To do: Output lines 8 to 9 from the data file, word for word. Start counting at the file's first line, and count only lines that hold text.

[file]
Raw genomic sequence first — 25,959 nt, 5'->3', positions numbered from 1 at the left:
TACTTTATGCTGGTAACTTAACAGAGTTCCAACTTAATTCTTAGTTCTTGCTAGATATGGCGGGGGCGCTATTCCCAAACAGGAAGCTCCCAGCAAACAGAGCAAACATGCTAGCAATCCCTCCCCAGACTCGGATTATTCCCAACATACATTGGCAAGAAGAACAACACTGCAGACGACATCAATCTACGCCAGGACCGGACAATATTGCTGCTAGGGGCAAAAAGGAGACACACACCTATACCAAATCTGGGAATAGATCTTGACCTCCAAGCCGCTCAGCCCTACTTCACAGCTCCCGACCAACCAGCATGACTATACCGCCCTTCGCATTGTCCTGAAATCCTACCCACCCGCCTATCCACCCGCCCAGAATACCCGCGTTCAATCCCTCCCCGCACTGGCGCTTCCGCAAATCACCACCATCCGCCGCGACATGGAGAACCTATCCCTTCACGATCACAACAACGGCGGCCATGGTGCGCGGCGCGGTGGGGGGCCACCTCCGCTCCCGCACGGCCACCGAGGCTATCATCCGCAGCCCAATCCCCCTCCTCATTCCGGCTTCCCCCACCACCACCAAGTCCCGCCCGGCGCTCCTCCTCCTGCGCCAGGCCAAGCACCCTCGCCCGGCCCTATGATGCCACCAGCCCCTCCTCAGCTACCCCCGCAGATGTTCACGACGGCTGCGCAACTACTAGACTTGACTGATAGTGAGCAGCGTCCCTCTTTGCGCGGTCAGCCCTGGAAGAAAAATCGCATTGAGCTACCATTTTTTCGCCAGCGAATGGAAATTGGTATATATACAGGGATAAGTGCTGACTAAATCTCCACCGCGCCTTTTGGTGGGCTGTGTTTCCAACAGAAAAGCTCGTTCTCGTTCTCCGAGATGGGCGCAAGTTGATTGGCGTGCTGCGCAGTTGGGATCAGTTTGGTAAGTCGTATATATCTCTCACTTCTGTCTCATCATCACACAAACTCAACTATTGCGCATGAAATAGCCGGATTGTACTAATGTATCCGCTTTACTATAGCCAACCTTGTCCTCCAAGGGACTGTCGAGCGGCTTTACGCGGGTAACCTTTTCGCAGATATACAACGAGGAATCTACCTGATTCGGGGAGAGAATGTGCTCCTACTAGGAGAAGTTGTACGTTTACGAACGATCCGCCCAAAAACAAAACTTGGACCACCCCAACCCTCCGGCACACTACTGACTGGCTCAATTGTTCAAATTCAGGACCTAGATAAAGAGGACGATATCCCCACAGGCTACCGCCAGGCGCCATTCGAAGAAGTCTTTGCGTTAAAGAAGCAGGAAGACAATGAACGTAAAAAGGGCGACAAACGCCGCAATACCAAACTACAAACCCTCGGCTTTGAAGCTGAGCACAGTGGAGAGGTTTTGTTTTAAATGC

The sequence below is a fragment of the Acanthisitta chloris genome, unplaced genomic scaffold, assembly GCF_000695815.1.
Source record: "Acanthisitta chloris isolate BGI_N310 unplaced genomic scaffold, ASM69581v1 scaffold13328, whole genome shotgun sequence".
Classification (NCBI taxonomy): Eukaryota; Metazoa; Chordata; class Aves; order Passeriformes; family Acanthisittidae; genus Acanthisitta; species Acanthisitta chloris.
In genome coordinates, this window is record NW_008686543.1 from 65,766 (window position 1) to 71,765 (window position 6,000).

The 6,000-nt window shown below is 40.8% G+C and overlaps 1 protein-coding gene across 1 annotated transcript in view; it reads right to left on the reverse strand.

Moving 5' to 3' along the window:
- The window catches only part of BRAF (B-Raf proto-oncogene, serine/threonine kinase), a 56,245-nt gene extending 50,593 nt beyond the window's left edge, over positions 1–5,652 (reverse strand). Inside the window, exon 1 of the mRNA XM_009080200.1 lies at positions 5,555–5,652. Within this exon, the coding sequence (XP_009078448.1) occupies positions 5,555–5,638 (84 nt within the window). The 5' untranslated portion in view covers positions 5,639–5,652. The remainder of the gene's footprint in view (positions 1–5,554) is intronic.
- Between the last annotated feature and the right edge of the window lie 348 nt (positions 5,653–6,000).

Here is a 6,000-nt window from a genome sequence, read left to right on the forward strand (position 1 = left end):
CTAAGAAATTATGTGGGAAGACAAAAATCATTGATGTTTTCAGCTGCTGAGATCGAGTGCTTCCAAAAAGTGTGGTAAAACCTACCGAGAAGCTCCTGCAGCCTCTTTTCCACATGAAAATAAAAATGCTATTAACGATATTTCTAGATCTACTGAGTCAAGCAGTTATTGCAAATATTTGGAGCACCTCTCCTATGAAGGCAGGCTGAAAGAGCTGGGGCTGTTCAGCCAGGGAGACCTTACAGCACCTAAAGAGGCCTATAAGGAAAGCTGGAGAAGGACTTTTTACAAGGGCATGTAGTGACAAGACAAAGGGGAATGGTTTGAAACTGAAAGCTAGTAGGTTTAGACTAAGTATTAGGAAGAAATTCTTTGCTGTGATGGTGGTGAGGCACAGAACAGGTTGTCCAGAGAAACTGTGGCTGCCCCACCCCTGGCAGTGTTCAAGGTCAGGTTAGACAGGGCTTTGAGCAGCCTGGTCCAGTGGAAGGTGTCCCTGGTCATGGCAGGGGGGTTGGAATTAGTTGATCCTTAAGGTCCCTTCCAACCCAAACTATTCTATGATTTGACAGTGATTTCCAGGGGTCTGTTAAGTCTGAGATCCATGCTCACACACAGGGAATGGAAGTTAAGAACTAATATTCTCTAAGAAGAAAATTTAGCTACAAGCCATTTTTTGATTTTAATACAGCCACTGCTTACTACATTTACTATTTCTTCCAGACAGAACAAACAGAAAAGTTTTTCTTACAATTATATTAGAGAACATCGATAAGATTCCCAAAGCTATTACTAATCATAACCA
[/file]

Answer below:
Moving 5' to 3' along the window:
- The window catches only part of BRAF (B-Raf proto-oncogene, serine/threonine kinase), a 56,245-nt gene extending 50,593 nt beyond the window's left edge, over positions 1–5,652 (reverse strand). Inside the window, exon 1 of the mRNA XM_009080200.1 lies at positions 5,555–5,652. Within this exon, the coding sequence (XP_009078448.1) occupies positions 5,555–5,638 (84 nt within the window). The 5' untranslated portion in view covers positions 5,639–5,652. The remainder of the gene's footprint in view (positions 1–5,554) is intronic.